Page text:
Power companies across the U.S. are facing a shortage of transformers heading into peak hurricane season, when the critical gear for delivering electricity is most at risk of destruction, according to a Wall Street Journal report.
Utilities say wait times for transformers, used to move electricity from higher to lower voltages, have quadrupled and are averaging well over a year, raising the likelihood of prolonged power outages during hurricane season, the report said.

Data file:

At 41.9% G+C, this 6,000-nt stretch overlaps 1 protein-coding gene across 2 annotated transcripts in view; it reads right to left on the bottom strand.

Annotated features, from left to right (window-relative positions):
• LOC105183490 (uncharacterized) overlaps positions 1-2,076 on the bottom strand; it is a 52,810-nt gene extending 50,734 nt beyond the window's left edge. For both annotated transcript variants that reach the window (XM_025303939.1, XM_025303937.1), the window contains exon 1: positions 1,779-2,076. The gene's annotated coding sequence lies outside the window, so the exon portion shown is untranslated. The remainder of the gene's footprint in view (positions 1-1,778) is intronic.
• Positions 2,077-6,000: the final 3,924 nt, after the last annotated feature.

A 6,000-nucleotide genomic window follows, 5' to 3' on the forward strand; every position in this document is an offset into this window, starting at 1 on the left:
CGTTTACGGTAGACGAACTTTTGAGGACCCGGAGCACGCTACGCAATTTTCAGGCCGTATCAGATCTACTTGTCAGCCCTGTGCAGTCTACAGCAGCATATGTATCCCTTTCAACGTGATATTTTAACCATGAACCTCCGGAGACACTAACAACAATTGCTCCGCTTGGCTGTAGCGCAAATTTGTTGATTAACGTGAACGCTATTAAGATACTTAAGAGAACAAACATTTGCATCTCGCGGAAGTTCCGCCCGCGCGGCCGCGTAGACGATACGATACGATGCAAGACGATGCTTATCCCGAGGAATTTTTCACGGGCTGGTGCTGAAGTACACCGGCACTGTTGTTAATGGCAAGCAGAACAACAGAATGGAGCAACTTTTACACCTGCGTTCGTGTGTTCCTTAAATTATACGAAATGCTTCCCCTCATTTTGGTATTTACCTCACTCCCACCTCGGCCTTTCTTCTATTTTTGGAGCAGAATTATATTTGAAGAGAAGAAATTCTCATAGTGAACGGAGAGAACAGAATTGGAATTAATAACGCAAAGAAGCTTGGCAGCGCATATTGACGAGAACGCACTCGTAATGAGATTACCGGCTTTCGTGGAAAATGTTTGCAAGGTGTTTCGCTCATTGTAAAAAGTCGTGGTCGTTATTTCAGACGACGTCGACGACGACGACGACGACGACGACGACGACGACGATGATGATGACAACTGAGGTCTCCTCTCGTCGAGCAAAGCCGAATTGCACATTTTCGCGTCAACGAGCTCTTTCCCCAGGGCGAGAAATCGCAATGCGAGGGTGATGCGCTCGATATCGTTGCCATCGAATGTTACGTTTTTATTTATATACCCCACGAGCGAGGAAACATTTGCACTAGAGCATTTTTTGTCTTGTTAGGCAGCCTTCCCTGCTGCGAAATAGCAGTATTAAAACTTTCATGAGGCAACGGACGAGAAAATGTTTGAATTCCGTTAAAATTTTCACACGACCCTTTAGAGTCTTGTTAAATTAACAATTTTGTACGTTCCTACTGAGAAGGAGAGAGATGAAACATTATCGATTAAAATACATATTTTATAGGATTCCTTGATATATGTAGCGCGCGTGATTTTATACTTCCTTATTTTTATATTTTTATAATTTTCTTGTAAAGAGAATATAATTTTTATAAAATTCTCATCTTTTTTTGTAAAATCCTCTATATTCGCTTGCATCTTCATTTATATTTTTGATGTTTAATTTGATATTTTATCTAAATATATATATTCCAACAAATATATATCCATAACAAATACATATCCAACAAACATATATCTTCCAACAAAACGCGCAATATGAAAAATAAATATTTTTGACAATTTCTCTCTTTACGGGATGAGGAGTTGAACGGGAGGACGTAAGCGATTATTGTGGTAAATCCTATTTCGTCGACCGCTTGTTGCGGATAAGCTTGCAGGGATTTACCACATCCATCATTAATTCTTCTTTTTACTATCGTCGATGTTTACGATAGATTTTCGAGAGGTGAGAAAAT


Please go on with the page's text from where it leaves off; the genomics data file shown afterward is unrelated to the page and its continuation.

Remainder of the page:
Suppliers plagued by supply chain snarls and a global scramble for raw materials related to electricity have been unable to keep up with demand.
New Jersey’s Public Services Enterprise Group (PEG) said it now takes more than a year to procure distribution transformers that previously took 12 weeks.
Duke Energy (DUK) said it now takes about three years to obtain higher-voltage transmission transformers, up from roughly two years, and 18 months to procure lower-voltage ones, up from a year or less.
“There’s going to be some stuff that we don’t have that our brothers and sisters on the coast are going to need in the event of a major hurricane,” Rudy Garza, top executive at city-owned CPS Energy in San Antonio, told WSJ.